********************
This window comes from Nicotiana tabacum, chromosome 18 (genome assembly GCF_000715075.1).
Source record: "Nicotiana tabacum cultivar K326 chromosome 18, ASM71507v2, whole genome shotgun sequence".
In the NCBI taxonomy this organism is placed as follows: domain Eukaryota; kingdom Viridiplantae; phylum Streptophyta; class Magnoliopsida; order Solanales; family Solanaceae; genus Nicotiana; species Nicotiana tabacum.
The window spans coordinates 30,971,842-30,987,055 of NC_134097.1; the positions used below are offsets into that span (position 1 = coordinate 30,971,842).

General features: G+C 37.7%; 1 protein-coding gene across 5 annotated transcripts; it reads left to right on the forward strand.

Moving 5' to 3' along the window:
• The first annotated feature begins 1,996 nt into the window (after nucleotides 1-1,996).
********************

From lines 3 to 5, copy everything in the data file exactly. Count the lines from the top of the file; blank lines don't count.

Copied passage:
In the NCBI taxonomy this organism is placed as follows: domain Eukaryota; kingdom Viridiplantae; phylum Streptophyta; class Magnoliopsida; order Solanales; family Solanaceae; genus Nicotiana; species Nicotiana tabacum.
The window spans coordinates 30,971,842-30,987,055 of NC_134097.1; the positions used below are offsets into that span (position 1 = coordinate 30,971,842).

General features: G+C 37.7%; 1 protein-coding gene across 5 annotated transcripts; it reads left to right on the forward strand.